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Does Baby Gizmo Have A Pseudoscience Problem?

Visit and at first glance you’ll find exactly what you’d expect from a site that calls itself as the “premier baby product resource” on the web. A review of a Melissa and Doug train table. A giveaway for a rockaRoo. A Youtube instructional video for mummy-esque Halloween mini-pizzas.

And then there was the toothpaste.




Lee Biernbaum started reading the site for the reviews. “Like many, I’d discovered Baby Gizmo based on their well-regarded reviews (and videos!) of carseats and strollers. I didn’t always agree with their conclusions (I’m not the suburban minivan type), but they often had the facts first on new models. Their reputation also led me to trust the information presented in their video demonstrations of car seat installs when we were selecting a new seat for my daughter.”

One day Biernbaum noticed a post for a product called Earthpaste — “a toothpaste so natural, you can swallow it!”

Incredulous at the sheer number of fallacies packed into that one tag line, Biernbaum left a comment on the site. He pointed out that any toothpaste you can swallow is largely ineffective, fluoride is critical to dental health even though large quantities of it should not be swallowed, and, finally, fluoride itself is natural (as are many other things that shouldn’t be swallowed).

When the comment was promptly deleted by the site without explanation, Biernbaum decided to bring the argument to Twitter where Holly Schultz, founder of Baby Gizmo, tweets @BabyGizmo.

BabyGizmo Twitter


Rachel Erickson, another apparently skeptically-minded Baby Gizmo reader, also joined the conversation to share her frustrations with the site. In the comment section of a post for Now for Mothers Healing Mix, Schultz (posting on behalf of the site) stated that GMO-free and organic wheat, unlike conventional wheat, does not pose a problem for people with celiac or food allergies.That statement is patently false, and Erickson left a scathing comment on Baby Gizmo’s Facebook page. Baby Gizmo essentially responded with a non-response: “I understand that you are passionate about wheat and celiac disease…I just think that social media and especially a YouTube comment isn’t going to give you the answer you are looking for.”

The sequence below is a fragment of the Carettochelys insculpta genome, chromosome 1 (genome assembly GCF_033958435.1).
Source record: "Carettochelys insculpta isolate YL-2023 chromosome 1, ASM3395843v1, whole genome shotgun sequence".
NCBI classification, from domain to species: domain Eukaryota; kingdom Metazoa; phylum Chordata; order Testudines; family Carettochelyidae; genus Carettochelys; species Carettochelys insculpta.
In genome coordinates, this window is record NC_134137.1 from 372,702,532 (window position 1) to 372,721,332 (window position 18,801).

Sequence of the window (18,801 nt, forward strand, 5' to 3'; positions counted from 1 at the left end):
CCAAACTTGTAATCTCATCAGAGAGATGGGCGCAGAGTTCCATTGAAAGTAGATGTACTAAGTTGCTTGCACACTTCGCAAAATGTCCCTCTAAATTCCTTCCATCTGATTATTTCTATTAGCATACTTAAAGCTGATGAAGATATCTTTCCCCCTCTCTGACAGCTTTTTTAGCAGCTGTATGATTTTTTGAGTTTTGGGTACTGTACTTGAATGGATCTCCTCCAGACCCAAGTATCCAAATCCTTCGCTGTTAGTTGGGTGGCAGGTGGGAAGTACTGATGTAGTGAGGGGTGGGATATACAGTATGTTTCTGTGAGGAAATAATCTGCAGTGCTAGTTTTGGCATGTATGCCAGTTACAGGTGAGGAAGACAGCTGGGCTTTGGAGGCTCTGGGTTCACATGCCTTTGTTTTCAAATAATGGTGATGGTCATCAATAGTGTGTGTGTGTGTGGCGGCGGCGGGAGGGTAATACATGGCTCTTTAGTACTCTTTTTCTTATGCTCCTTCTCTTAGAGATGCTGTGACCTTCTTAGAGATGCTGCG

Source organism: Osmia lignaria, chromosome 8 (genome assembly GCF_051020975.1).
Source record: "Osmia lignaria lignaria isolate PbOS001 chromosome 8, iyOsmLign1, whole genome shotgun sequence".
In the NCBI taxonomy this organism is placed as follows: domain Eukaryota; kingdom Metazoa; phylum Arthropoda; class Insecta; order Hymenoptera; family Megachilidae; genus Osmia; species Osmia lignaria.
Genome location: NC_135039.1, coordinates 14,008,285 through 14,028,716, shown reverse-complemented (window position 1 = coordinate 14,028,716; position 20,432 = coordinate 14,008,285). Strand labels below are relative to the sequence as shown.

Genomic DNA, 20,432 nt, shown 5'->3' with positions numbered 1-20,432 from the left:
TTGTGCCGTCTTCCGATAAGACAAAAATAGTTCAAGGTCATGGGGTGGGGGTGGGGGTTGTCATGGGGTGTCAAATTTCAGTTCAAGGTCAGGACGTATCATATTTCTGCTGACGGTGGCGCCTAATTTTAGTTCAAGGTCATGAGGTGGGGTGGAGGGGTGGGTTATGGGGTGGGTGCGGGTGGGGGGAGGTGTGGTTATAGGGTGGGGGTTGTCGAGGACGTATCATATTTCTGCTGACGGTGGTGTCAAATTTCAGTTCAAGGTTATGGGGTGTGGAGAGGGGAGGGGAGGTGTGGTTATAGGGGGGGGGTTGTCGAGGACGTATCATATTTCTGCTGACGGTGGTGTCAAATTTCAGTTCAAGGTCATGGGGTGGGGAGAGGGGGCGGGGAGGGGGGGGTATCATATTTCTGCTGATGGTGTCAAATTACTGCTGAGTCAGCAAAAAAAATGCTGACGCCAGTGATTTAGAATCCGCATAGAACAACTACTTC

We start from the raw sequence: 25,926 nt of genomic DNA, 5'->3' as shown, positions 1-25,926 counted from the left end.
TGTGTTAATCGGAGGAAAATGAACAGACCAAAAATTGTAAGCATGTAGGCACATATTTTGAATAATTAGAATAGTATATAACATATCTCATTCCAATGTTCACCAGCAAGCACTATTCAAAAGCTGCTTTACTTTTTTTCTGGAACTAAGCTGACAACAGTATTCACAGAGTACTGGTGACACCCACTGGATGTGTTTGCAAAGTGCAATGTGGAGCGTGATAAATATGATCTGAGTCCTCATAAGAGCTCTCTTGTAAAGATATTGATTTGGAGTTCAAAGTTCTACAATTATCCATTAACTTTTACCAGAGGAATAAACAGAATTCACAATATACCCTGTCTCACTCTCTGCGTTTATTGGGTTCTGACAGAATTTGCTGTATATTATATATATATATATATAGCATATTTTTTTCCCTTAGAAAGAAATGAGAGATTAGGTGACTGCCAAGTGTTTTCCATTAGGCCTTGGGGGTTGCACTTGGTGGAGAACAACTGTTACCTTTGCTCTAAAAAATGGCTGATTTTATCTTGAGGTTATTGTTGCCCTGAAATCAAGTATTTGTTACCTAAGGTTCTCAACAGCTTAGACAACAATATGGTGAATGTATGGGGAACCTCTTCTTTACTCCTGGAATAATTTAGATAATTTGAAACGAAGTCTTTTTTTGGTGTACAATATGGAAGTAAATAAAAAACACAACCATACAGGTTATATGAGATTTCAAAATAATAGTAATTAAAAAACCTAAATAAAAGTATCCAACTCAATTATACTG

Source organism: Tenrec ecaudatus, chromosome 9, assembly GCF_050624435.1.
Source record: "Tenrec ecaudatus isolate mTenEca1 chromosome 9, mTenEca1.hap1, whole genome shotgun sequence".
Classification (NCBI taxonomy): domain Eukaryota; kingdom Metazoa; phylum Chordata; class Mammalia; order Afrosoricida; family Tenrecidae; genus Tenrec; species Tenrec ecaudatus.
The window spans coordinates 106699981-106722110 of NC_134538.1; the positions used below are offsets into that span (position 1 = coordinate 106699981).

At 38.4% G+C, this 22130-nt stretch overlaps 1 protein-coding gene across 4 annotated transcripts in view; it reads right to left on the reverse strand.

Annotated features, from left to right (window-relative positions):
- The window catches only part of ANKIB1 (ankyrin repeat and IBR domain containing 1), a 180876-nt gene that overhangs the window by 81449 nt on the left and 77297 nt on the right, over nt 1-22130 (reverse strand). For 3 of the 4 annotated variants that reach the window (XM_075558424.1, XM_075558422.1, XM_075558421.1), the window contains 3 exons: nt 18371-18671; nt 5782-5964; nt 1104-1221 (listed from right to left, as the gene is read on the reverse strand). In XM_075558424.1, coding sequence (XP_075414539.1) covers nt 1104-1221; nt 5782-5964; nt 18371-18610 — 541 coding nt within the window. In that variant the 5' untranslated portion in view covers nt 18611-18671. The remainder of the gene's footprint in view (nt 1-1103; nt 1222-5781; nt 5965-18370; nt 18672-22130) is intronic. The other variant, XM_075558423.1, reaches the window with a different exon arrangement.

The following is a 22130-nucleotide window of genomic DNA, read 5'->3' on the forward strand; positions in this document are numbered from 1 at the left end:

Erickson was disappointed: “When I first started following this page I was excited to see reviews of toys, car seats, and other kid’s products. That is where your expertise lies, not in nutritional supplements, biology, or genetic engineering. ‘Mommy blogs’ would be so much better if people would stick to what they actually know and leave science to the real scientists.”

As for Biernbaum, he never received any kind of response. “This sours me on the good judgment of this site. Why should I trust ANY recommendation from Baby Gizmo when this kind of potentially dangerous information is posted by a Senior Editing Manager?”


What other sorts of backed-by-pseudoscience products can be found at A quick click on the “natural parenting” tag reveals recommendations for products like amber teething necklaces and essential oils for treatment of colds and sleeplessness, neither of which are supported by credible scientific evidence.

We reached out to Schultz for a comment but received no response. According to its press packet, Baby Gizmo has 1.2 million page views per month and 800,000 unique visitors. With that kind of reach and influence, Baby Gizmo’s persistence in publishing inaccurate information has serious and wide-ranging impact.

 Featured image by flickr user Mike Linksvayer




Jenny Splitter

Jenny Splitter is a writer, storyteller and over-scheduled mom of two living in Washington, DC. She spends her glamorous days trying to write whatever she can, counting 1-2-3 in a slow yet threatening manner to her children, playing with gluten and working to eradicate dog hair from the planet (or at least her home). Find her on Twitter , Google+ and Facebook

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